“There are no waivers in Division III football,” Zangaro laughed. “This is sort of a testament to him knowing that he would be in the NFL.”

‘He’s about ball’

Jalen Ramsey isn’t easily won over, so when the All-Pro cornerback offers praise, it means something.

“The way he’s opened up the defense and built it around A.D. as it should be — it’s all things that you would think common sense,” Ramsey said, “but the way that he does it is extraordinary.”

Staley kept the base 3-4 defense installed by Phillips, but added elements he learned under Broncos coach Vic Fangio as well as wrinkles of his own style. His goal is to create one-on-one matchups in the run game and two-on-one matchups in the passing game. He does it by utilizing the individual strengths of his players.

“When Brandon came in, there was a clear-cut vision for all of our players and how he saw the ability to accentuate their skill sets,” McVay said.

A season after finishing ninth in defensive efficiency, the Rams have jumped to the top in multiple defensive categories. They rank first in defensive efficiency, yards allowed per game (281.9) and points allowed per game (18.5), and are tied for first in the NFL with four defensive touchdowns.

But perhaps most important to Staley is the production of players not named Donald or Ramsey, who always are expected to produce at a high level.

“When I came here I really wanted to establish that we were a team defense,” said Staley, who remodeled the defense without OTAs or a traditional preseason. “I think that’s what we got done.”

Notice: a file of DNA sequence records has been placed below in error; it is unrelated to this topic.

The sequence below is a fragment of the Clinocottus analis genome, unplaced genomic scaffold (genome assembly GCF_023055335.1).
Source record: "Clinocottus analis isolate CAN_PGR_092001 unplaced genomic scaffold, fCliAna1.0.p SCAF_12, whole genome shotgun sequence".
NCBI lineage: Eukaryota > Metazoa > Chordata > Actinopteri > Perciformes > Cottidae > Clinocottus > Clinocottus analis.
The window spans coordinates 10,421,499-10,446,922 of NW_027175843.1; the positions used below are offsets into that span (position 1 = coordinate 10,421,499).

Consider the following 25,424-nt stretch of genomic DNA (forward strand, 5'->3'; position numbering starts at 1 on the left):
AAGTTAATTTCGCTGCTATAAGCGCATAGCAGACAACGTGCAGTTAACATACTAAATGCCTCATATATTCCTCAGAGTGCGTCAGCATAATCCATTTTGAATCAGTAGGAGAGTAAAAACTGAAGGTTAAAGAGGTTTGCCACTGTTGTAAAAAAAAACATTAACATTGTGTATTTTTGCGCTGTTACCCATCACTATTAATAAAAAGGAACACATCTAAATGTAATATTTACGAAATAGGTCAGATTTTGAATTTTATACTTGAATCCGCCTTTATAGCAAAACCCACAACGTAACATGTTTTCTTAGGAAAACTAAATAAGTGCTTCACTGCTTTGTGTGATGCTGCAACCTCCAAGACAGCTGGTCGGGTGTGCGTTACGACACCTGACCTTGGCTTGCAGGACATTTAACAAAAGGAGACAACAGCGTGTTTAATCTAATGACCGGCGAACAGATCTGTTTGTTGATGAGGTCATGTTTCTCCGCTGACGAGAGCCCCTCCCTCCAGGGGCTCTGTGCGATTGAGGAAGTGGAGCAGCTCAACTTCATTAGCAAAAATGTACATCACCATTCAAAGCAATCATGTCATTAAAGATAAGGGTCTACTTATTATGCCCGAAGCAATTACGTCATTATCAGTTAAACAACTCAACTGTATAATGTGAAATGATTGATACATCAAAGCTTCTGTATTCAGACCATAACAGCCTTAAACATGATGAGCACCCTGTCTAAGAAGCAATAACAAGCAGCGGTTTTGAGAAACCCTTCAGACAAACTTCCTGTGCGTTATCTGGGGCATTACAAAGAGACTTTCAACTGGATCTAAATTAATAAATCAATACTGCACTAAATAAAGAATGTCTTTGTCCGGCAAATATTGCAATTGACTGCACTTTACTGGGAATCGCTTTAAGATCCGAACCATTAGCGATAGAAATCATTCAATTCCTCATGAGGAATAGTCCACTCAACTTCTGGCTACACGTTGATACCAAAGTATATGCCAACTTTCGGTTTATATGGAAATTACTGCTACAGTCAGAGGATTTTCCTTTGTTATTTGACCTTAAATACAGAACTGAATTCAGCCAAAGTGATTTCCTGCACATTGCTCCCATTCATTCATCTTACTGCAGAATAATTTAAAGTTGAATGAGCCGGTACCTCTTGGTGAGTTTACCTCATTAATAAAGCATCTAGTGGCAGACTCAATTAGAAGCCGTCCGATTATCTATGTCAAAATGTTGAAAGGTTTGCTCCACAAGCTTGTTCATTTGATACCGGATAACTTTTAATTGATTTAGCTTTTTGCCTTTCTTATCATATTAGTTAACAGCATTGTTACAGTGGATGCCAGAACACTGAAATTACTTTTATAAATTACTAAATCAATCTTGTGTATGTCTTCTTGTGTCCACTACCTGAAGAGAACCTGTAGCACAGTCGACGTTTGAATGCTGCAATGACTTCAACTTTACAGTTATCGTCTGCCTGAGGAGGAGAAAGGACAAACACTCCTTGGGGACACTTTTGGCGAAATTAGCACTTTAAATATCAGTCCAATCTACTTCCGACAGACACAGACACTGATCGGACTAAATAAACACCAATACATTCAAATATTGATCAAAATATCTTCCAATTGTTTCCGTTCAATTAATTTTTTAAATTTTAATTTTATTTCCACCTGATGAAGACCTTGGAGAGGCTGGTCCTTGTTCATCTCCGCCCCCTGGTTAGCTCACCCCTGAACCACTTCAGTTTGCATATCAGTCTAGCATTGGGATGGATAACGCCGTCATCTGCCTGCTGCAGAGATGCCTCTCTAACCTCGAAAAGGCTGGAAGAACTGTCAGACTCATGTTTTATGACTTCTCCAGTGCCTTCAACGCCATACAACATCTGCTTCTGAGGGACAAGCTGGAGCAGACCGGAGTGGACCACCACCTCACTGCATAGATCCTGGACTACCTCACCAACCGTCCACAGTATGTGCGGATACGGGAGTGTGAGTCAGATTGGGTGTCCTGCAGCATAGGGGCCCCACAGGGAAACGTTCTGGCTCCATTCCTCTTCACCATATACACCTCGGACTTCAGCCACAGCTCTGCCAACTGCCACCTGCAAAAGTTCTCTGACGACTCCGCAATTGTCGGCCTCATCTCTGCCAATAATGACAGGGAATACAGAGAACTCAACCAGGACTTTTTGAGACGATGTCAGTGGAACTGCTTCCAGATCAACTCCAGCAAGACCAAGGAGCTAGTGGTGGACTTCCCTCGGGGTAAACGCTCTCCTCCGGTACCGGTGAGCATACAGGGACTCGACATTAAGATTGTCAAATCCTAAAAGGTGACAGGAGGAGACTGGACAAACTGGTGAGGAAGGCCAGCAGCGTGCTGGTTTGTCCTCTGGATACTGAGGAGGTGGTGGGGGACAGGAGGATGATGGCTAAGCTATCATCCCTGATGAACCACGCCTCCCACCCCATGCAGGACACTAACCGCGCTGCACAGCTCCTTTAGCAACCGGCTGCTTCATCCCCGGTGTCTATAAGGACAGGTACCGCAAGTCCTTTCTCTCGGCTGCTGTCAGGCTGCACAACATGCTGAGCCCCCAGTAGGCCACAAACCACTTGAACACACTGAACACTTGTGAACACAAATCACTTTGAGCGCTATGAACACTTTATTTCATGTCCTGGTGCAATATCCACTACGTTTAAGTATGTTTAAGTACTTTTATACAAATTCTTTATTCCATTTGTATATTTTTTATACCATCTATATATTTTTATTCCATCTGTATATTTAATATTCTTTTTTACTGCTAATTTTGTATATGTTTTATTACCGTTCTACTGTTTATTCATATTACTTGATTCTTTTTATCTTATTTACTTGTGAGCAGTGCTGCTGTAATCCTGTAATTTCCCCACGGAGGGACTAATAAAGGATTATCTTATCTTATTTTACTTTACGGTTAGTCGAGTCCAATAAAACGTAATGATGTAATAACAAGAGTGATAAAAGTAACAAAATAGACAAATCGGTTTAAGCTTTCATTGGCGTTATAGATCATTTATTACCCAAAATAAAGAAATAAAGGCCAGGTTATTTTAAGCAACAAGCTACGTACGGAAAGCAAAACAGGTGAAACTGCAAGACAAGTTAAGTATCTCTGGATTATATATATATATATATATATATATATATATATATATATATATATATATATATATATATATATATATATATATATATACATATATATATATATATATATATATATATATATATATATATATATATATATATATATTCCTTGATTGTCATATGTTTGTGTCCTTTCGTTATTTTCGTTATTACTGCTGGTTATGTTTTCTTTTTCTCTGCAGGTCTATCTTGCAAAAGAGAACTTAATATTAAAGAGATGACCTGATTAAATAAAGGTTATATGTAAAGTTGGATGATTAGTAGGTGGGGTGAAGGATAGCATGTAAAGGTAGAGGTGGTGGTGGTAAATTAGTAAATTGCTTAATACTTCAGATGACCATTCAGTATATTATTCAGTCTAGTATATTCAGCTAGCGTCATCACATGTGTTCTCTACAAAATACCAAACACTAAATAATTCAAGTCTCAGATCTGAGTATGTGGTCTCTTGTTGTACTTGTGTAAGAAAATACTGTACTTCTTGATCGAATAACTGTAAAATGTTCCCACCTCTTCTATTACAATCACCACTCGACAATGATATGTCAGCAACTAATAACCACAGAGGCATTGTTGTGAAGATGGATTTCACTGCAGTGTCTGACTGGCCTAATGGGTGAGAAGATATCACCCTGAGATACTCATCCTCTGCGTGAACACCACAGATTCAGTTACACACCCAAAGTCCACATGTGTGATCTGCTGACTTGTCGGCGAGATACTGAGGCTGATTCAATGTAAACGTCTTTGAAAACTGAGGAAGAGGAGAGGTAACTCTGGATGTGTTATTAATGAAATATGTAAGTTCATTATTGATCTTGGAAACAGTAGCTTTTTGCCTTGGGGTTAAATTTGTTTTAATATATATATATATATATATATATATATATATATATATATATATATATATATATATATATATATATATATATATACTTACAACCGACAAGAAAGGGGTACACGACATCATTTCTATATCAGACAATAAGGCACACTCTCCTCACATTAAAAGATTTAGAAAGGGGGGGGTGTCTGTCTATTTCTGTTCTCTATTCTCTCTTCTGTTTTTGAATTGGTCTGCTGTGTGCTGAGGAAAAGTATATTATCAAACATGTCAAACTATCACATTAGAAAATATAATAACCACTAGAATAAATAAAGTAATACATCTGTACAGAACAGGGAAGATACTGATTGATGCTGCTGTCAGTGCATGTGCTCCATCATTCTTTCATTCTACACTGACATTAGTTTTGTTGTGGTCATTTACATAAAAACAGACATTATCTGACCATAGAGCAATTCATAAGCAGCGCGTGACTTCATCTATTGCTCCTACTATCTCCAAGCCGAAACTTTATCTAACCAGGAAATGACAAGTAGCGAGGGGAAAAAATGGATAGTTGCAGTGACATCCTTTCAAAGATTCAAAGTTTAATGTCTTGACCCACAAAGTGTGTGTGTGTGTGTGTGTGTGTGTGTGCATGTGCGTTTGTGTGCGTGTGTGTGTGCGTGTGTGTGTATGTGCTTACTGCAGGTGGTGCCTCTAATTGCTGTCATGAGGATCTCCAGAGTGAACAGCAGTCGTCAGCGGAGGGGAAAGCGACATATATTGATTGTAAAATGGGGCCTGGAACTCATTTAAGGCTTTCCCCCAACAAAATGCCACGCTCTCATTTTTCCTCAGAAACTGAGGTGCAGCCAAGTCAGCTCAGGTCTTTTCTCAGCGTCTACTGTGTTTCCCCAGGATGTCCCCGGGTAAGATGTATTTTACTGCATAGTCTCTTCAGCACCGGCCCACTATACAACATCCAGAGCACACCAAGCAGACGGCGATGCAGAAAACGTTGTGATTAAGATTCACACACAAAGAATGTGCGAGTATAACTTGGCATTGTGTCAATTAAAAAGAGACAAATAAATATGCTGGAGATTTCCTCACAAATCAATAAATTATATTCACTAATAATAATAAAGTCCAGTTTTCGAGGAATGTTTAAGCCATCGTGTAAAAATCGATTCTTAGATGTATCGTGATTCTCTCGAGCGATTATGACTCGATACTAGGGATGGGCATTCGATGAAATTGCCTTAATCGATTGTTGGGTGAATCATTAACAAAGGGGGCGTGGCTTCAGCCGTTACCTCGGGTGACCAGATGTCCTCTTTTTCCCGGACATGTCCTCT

Staley revived the career of outside linebacker Leonard Floyd, whose production in Chicago stalled in four seasons but took on new life in L.A. with 10.5 sacks. Alongside Ramsey — who allowed an average of 23.9 receiving yards per game as the nearest defender, former undrafted free agents Troy Hill and Darious Williams have produced standout performances. Hill has an NFL-best three defensive touchdowns, and Williams intercepted a team-high four passes.

“The dude’s a genius,” Williams said.

Rookie safety Jordan Fuller, a sixth-round pick, has excelled with three interceptions, while Staley entrusted safety John Johnson III to be his defensive signal-caller.

“He’s always studying,” Johnson said about Staley. “He’ll shoot me a text at a random time of the day about something not even important — just about football, something that he saw.”

Donald has turned in another performance worthy of earning him a third NFL Defensive Player of the Year with 13.5 sacks, while defensive lineman Michael Brockers had five — his most since 2013 — and former undrafted free agent Morgan Fox had a career-best six. Sebastian Joseph-Day also grew into a significant contributor up front.

“We’re playing consistent football in his defense,” Donald said.

And, like he did at John Carroll, Staley is still fidgeting with his wedding band when the wheels are turning and connecting with players in a season marred by the COVID-19 pandemic, when meaningful connections can be difficult to make.

“I told him the first time we were on the Zoom call, he had me fired up, ready to go,” Brockers said. “I wanted to put my helmet on, on the Zoom call, because he had me so fired up.”

“He’s about ball,” Ramsey said, “but at the same time he’s a player’s coach.”

Staley is the owner of the “Salty Dog Café,” Johnson said, and you become an official salty dog when you “trick out” (another of Staley’s go-to catchphrases) — disguise a coverage to create an opportunity for another defensive player whom the offense wouldn’t expect to be a factor in the play.